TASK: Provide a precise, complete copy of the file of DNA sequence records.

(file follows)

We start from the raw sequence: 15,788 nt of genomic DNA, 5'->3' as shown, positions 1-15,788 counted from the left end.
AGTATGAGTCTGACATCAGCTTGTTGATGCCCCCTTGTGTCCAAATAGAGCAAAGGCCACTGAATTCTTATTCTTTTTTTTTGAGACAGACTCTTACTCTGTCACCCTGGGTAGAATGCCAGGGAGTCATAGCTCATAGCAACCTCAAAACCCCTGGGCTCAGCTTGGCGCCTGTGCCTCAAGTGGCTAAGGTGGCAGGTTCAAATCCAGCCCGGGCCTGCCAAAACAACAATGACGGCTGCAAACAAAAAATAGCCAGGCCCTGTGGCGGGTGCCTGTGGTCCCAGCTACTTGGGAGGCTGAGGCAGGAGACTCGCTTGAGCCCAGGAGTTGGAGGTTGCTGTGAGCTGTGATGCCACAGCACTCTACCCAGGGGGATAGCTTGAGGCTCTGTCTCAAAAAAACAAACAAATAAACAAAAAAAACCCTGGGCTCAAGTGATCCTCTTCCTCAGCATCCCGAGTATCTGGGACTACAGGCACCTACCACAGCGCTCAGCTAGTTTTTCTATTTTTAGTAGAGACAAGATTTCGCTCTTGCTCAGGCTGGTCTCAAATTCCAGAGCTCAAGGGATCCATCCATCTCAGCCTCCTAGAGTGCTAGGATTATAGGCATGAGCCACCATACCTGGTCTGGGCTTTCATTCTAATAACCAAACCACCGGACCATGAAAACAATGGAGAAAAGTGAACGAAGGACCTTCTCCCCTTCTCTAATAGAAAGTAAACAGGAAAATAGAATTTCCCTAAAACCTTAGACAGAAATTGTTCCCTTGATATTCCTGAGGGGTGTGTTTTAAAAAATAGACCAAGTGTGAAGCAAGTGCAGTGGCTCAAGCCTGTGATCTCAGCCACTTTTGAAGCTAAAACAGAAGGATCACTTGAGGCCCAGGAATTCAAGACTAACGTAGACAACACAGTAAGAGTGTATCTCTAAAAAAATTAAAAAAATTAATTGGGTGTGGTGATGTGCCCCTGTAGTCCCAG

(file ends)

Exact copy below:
We start from the raw sequence: 15,788 nt of genomic DNA, 5'->3' as shown, positions 1-15,788 counted from the left end.
AGTATGAGTCTGACATCAGCTTGTTGATGCCCCCTTGTGTCCAAATAGAGCAAAGGCCACTGAATTCTTATTCTTTTTTTTTGAGACAGACTCTTACTCTGTCACCCTGGGTAGAATGCCAGGGAGTCATAGCTCATAGCAACCTCAAAACCCCTGGGCTCAGCTTGGCGCCTGTGCCTCAAGTGGCTAAGGTGGCAGGTTCAAATCCAGCCCGGGCCTGCCAAAACAACAATGACGGCTGCAAACAAAAAATAGCCAGGCCCTGTGGCGGGTGCCTGTGGTCCCAGCTACTTGGGAGGCTGAGGCAGGAGACTCGCTTGAGCCCAGGAGTTGGAGGTTGCTGTGAGCTGTGATGCCACAGCACTCTACCCAGGGGGATAGCTTGAGGCTCTGTCTCAAAAAAACAAACAAATAAACAAAAAAAACCCTGGGCTCAAGTGATCCTCTTCCTCAGCATCCCGAGTATCTGGGACTACAGGCACCTACCACAGCGCTCAGCTAGTTTTTCTATTTTTAGTAGAGACAAGATTTCGCTCTTGCTCAGGCTGGTCTCAAATTCCAGAGCTCAAGGGATCCATCCATCTCAGCCTCCTAGAGTGCTAGGATTATAGGCATGAGCCACCATACCTGGTCTGGGCTTTCATTCTAATAACCAAACCACCGGACCATGAAAACAATGGAGAAAAGTGAACGAAGGACCTTCTCCCCTTCTCTAATAGAAAGTAAACAGGAAAATAGAATTTCCCTAAAACCTTAGACAGAAATTGTTCCCTTGATATTCCTGAGGGGTGTGTTTTAAAAAATAGACCAAGTGTGAAGCAAGTGCAGTGGCTCAAGCCTGTGATCTCAGCCACTTTTGAAGCTAAAACAGAAGGATCACTTGAGGCCCAGGAATTCAAGACTAACGTAGACAACACAGTAAGAGTGTATCTCTAAAAAAATTAAAAAAATTAATTGGGTGTGGTGATGTGCCCCTGTAGTCCCAG